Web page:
Friday, June 13, 2014

The fallacy of the "best idea".

There is an idea floating around in the value investing world that investors should only purchase their five or ten best ideas.  The idea is that if a stock being considered for a portfolio isn't as good as the 'best idea' then why buy something sub-par? Instead investors should continue to pile into their best idea instead of finding new ideas.

The best idea line of thinking gets a lot of traction and has become incredibly popular after the 2009 market recovery where concentrated investors have trounced the market.  Investors are always chasing the best strategy and seeing as how concentrated investing has done so well recently it's no surprise that it's the strategy du jour.  I've posted in the past regarding my thoughts on diversification, and this post isn't intended to re-hash those thoughts.

I've always thought that there's a disconnect between academic investing and real world investing.  In an academic study an investor has a starting point, they pick a portfolio of some number of stocks according to specific criteria and then their performance is measured against a benchmark for a limited time range.  A study like this is intended to show how specific criteria, or a style of investing matches up against the market, with the market being the control group.  Numerous academic studies have shown that low-anything (P/B, EV/EBITDA,P/S,P/E) investing works.  An investor who purchases something for less than a chosen average metric and holds for a period of time will do better on average compared to an investor who purchases the market.

From these studies the notion that value investing, momentum investing, small stock investing beat the market is established.  The concept of value investing as defined through academic literature, or investment classics like like Security Analysis or the Intelligent Investor are usually the starting point for an investor defining their strategy.  There is a natural inclination in all of us to take something that works and think about how it can be improved.  We look at a study that shows buying all low-P/B stocks and think "what if I could remove the obvious duds, then I'd do better."

The idea of investing in a few best ideas is simply an extension of this concept.  What starts as investing in all low P/B stocks turns into only investing in the 'best' low P/B stocks, which leads to investing in only the 'best' cheap stocks.  On paper this makes perfect sense, it's intuitive.  It's been reinforced by the bull market coming out of 2009 where every concentrated investor has killed the market by investing in the best turnarounds.

Within this environment I'm asked continually why I'm diluting my portfolio by investing in my 10th idea or my 30th idea or my 50th idea.

I believe there are two problems with the best idea type of thinking: portfolios are built over time, and we don't know our best idea.

Not many investors start with a blank slate.  A new fund manager might start with a pile of cash that needs to be invested in a portfolio, but most managers start gradually as well as funding is received.  Individual investors create a portfolio through savings over time.  A portfolio is built over time, not in a single day.  During the building period new is released about holdings and prices are continuously changing.  What was the best idea initially might become a mediocre idea after a news release.  Or the best idea might experience a run-up that leaves it much less attractive.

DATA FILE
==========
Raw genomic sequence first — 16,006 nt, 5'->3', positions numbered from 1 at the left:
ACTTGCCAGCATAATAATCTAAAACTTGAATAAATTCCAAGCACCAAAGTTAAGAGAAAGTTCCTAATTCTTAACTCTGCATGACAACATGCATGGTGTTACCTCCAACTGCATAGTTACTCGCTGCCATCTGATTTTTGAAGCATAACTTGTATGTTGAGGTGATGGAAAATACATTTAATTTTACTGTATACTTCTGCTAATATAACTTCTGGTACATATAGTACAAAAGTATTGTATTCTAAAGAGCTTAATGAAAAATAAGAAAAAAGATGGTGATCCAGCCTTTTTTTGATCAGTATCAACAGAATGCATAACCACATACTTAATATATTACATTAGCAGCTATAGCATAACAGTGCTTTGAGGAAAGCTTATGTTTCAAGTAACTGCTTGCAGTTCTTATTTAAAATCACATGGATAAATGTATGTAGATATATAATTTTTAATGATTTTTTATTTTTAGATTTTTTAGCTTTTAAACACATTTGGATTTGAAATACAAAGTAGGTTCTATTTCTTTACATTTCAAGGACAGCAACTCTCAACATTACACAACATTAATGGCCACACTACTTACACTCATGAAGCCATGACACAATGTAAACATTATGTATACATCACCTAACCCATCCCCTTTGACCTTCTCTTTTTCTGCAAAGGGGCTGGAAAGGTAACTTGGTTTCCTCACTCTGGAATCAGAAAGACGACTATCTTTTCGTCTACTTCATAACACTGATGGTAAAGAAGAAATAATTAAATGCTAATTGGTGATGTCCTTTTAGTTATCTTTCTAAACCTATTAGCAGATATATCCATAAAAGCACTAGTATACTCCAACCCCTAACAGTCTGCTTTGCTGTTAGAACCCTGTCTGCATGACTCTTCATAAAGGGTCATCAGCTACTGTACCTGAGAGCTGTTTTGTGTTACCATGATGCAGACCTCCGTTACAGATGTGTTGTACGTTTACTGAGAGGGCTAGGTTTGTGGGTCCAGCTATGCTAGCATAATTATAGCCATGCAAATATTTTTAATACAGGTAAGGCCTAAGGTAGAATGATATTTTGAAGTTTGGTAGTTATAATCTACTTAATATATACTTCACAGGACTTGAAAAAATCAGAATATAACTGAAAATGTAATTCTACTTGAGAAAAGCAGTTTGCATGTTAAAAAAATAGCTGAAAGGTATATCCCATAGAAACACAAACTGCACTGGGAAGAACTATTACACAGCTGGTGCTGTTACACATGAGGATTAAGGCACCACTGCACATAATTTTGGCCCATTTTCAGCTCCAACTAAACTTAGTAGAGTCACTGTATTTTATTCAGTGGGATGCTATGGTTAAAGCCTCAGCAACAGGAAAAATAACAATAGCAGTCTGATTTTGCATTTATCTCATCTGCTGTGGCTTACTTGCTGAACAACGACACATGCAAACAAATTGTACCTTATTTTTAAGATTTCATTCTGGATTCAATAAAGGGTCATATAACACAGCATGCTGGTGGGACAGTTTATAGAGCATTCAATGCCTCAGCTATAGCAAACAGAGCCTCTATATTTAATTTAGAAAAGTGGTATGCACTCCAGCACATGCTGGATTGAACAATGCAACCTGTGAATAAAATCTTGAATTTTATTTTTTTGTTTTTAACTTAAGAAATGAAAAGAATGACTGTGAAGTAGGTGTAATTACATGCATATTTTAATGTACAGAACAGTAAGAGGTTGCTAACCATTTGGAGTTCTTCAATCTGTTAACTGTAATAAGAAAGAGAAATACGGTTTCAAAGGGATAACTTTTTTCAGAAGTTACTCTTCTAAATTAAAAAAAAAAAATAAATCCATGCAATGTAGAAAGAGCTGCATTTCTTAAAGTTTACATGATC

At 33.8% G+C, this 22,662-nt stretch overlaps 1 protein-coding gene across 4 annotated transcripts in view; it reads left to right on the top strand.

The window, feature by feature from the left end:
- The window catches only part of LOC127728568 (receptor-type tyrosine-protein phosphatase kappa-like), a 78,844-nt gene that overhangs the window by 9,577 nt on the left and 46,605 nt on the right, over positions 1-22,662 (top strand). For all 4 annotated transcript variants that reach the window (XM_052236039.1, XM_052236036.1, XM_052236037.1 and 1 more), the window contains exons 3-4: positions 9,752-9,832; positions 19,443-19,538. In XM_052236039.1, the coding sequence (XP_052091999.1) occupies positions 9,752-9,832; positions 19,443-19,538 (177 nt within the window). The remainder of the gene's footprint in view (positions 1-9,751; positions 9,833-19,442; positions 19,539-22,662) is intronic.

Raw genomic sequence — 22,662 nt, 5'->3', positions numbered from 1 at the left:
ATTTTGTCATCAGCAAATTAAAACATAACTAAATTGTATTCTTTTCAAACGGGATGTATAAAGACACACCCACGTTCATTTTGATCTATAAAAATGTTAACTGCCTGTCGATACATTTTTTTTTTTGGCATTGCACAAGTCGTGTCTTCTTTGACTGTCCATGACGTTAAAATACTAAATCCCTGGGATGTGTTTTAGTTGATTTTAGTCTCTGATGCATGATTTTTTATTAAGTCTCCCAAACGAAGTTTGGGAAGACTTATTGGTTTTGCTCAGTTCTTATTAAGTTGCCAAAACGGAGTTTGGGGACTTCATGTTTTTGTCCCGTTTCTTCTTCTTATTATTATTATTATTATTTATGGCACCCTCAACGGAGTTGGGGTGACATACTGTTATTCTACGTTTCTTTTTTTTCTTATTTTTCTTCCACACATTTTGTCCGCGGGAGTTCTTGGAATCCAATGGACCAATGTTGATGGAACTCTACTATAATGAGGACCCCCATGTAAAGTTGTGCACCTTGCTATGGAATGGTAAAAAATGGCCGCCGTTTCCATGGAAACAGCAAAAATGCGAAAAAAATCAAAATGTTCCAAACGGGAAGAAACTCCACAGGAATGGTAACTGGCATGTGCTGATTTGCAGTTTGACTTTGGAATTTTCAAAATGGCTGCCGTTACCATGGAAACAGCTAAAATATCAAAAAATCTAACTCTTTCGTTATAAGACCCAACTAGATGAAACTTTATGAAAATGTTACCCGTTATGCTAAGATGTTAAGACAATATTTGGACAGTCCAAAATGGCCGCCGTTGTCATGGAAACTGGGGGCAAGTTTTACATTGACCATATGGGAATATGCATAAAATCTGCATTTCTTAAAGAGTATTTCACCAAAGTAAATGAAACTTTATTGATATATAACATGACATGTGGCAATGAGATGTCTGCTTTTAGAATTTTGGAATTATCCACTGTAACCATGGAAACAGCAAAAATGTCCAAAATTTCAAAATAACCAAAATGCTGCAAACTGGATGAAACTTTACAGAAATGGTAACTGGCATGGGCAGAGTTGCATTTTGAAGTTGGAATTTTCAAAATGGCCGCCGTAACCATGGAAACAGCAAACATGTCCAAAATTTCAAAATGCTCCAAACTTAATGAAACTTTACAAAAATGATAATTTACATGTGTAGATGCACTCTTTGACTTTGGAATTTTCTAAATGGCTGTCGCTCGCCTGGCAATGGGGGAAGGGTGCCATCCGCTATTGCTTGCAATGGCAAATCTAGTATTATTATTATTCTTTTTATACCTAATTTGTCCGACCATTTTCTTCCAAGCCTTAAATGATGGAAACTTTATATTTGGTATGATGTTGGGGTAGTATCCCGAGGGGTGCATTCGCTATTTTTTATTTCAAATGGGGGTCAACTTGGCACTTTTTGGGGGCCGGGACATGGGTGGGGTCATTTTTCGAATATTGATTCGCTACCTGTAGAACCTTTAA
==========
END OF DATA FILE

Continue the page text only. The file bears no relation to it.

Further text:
The investment landscape is always changing, it's foolish to think that on the day one sits down to create their portfolio they will have they will already have their best idea.  Some investors go years ambling along before they find an idea that multiplies their portfolio many times over.  Other investors never hit it out of the ballpark, but consistently do well with most investments.  If the best idea isn't known on day one then what's an investor to do when they find this new best investment?  Should they sell everything and concentrate their entire portfolio in it?  Logic would say if you find a true best investment you should concentrate everything in it.  Why dilute your best idea with your second best idea?

The problem is we don't truly know our best ideas, even if we think we do.  Some ideas resemble situations that worked out well in the past, but there is no guarantee that they'll work well in the future.  There are no situations where one can be absolutely certain about an outcome.  Even an executive guiding their company through a merger isn't certain until the deal closes, the other party could pull out at the last minute.  There is always an element of chance involved in any and all investments.  We all know this, and this is why we don't see investors with one stock portfolios.  Of course there are exceptions, there are some super human investors who can pick five stocks that all triple and crush the market.  I don't know if they have a crystal ball or if they're just that much smarter, but they do exist.  The question one needs to ask themselves is whether they have that crystal ball ability.  I know I don't, and most probably don't either.  I know it's fun to think we're all above average, but math doesn't allow that.